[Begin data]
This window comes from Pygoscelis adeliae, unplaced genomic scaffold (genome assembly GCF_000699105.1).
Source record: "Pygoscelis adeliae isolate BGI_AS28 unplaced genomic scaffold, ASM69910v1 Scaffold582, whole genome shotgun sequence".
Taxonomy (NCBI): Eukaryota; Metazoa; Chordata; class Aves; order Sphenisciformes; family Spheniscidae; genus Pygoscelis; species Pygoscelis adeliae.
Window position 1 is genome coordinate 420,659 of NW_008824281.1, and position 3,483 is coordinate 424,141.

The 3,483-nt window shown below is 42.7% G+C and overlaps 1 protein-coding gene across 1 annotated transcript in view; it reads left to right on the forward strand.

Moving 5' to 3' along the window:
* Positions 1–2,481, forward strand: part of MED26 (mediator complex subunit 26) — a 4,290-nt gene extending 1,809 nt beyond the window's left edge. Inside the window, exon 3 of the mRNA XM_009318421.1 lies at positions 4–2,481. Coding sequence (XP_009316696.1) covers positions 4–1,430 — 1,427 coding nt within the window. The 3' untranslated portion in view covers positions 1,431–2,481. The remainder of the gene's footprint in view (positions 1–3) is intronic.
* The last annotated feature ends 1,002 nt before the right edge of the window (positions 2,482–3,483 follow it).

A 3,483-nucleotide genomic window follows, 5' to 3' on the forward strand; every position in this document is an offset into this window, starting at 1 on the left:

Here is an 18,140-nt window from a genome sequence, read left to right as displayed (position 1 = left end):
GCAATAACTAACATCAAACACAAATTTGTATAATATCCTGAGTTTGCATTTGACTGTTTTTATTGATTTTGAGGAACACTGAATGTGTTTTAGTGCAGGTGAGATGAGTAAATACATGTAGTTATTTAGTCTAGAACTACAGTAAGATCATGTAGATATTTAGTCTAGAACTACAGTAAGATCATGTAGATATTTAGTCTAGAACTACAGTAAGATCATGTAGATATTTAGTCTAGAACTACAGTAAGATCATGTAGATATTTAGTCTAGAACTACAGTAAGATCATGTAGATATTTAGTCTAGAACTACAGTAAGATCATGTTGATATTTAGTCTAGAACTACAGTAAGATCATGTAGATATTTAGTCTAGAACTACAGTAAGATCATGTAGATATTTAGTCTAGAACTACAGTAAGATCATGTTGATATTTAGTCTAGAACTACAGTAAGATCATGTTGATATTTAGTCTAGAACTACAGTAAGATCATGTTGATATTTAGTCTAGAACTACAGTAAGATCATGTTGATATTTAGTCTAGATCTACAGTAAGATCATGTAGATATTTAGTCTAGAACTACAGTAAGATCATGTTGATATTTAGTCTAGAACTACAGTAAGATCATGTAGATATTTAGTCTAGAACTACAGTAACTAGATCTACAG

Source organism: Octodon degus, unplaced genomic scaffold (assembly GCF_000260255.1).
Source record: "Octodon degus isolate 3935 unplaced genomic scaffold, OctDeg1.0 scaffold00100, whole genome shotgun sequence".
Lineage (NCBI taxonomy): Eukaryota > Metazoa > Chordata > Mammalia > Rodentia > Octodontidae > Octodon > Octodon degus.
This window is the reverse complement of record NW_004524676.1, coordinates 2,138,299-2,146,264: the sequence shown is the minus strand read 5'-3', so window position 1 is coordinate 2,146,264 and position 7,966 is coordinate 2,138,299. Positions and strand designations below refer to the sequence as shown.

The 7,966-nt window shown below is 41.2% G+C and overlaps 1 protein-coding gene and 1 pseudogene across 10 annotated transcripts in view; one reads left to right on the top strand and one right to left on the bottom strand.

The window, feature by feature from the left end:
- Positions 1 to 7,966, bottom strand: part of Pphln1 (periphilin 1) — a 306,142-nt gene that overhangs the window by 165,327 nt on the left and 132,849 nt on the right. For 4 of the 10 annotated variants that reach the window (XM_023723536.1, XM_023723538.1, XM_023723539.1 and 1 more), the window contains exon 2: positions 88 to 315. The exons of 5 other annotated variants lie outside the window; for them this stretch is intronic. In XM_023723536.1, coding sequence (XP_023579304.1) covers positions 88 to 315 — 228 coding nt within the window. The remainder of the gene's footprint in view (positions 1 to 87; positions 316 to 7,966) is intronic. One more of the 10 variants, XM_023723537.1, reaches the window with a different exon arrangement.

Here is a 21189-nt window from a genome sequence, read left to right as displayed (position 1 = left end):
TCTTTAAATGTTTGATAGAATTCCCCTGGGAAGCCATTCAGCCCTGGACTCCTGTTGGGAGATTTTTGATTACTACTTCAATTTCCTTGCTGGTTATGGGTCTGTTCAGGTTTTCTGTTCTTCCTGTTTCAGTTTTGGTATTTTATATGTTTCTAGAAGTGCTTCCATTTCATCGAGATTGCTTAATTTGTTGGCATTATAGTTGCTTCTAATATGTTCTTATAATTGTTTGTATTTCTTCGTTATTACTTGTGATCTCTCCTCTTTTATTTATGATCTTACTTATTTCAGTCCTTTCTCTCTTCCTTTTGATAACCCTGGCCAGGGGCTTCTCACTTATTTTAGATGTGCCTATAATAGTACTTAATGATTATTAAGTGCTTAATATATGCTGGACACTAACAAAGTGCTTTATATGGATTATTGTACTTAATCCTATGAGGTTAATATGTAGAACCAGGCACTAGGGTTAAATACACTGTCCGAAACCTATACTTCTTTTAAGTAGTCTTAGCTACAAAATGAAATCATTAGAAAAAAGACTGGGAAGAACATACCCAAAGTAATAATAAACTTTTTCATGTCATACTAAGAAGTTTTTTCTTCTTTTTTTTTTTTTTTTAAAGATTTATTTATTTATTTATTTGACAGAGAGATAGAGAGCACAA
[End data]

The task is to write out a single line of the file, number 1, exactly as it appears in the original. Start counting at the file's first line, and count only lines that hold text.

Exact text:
This window comes from Pygoscelis adeliae, unplaced genomic scaffold (genome assembly GCF_000699105.1).